More than 100 researchers of 43 worldwide national and international research institutions are involved in the POLAR POD scientific program. All data will be available to the entire scientific community as well as the general public, making the POLAR POD an exceptional educational tool.
It will be an essential contribution to the program of the United Nations Decade of Ocean Science for Sustainable Development (2021-2030).
Four research path-finders
The Southern Ocean (SO) is a key component of the climate system.
Despite covering only about 30% of the ocean area, models indicate that it is responsible for about 43% of the uptake of anthropogenic CO2.
The ability of POLAR POD to remain stable in energetic seas, will reduce air and water measurement platform interferences that usually affect air-sea exchange measurements conducted from large research vessels.
The POLAR POD will be a far-reaching program for the validation of a large number of all year long satellite-derived measurements.
- Wind and wave assessments from space in high sea-state conditions.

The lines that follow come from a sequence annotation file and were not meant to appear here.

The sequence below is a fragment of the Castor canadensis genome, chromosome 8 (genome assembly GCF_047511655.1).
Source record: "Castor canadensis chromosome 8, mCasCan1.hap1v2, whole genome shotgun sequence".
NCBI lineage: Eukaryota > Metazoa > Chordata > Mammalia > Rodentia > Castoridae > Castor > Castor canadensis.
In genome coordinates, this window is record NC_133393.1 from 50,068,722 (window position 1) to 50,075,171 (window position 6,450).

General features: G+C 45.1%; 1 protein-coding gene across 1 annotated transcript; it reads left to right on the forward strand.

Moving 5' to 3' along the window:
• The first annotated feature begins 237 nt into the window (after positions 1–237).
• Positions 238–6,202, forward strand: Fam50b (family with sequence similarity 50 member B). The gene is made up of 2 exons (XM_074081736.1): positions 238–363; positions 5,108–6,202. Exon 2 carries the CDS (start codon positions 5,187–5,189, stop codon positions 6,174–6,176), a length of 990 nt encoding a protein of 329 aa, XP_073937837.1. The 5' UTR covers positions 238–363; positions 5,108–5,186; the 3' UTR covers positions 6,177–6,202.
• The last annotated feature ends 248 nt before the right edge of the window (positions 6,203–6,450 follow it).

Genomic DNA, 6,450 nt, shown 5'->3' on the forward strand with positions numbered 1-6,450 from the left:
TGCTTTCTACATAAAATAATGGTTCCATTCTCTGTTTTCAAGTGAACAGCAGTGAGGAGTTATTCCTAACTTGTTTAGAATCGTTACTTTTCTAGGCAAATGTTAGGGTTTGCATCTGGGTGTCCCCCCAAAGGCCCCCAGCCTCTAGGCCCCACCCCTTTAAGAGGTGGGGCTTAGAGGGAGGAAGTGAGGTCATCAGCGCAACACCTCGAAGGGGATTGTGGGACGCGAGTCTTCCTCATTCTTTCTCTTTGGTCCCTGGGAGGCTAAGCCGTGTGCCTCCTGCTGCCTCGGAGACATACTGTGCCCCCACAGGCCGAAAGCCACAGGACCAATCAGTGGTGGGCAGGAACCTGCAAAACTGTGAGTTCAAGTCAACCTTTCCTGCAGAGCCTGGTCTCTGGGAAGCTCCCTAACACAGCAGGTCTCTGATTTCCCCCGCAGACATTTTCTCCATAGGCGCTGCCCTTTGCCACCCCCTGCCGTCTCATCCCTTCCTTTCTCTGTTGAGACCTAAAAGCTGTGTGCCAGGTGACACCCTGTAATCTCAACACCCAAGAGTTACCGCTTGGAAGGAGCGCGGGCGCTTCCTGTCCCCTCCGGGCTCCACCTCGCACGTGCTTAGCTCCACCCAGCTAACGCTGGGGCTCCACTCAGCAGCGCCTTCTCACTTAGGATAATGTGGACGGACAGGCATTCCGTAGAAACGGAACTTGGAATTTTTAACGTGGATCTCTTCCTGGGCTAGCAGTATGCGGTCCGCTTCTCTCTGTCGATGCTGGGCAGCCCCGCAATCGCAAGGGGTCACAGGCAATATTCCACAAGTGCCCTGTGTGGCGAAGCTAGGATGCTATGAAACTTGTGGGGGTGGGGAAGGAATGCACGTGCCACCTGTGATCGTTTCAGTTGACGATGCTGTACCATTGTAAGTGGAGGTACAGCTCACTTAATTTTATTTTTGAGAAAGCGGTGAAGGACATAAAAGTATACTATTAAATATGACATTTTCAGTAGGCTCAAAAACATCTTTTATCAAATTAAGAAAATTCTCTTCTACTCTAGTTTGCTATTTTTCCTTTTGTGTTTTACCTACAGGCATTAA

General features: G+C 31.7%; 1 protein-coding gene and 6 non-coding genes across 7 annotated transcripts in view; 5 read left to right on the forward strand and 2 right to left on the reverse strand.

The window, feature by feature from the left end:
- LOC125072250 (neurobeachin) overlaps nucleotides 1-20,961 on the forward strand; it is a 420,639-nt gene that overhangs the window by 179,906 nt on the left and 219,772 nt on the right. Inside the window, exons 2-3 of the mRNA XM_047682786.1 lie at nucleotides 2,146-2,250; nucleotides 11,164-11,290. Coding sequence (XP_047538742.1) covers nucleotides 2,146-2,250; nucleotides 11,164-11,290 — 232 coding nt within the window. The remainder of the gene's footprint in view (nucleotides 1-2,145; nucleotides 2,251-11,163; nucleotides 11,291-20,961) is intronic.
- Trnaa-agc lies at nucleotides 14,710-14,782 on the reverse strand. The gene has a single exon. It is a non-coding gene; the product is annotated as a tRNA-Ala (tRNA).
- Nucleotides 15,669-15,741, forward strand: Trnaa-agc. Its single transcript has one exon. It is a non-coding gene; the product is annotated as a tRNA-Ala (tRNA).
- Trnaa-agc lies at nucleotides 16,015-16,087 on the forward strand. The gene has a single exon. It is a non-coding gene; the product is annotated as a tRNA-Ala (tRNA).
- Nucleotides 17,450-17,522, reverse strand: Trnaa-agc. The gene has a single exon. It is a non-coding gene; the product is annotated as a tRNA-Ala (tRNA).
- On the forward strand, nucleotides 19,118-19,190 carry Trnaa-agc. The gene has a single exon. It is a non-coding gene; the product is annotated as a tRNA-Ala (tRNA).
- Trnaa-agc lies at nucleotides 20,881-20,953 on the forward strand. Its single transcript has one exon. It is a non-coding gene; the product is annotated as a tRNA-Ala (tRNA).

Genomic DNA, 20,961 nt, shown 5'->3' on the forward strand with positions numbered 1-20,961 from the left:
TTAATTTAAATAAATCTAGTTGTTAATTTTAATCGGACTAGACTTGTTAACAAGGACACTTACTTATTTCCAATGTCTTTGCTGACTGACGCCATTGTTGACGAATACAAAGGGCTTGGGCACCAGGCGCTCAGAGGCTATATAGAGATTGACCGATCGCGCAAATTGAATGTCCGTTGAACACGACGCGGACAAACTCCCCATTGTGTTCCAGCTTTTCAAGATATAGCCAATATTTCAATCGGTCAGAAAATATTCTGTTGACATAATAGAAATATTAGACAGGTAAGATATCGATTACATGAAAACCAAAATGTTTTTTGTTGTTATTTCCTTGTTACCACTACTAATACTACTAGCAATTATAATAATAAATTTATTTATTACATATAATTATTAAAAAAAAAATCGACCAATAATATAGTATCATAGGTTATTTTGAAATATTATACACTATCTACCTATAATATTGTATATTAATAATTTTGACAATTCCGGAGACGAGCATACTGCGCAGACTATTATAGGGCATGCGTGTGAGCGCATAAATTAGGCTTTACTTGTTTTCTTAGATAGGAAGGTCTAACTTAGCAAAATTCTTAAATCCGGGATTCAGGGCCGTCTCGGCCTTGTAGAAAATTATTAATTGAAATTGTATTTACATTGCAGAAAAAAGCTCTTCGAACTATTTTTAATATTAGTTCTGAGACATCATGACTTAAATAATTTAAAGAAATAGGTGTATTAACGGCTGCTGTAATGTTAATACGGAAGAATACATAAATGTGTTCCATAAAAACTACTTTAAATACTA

- Ocean salinity estimations from space: the ocean salinity is a key component to determine ocean circulation.
- Monitoring phytoplankton from space, the first level of the food chain. Any alteration to its functioning will thus have serious consequences on Earth’s biogeochemical cycles and marine life.
The slow drift will generate low acoustic noise to provide an “acoustically clean” environment. Hydrophones will be mounted on the immersed part of the Polar POD. Acoustic measurements will teach us about the acoustic behavior of marine mammals and enable the constitution of a unique census of marine life. It will be a very valuable result for the CCAMLR, the international commission in charge of the management of the fisheries in the Southern Ocean.
A radar will allow monitoring of the seabirds distribution along the Polar Pod's path. Such radar can detect flying seabirds within 16 nautical miles (>2700 km2). High resolution cameras will then be used to describe the seabird community composition.
Although the Southern Ocean is the most remote ocean on Earth, a wide range of anthropogenic pollutants have been detected in this region at various levels of the pelagic and benthic food webs: krill, plankton, fish, seabirds, marine mammals.
The Southern Ocean is almost the last terra incognita for contaminants. The targets of our investigations will be microplastics, organic contaminants and mercury.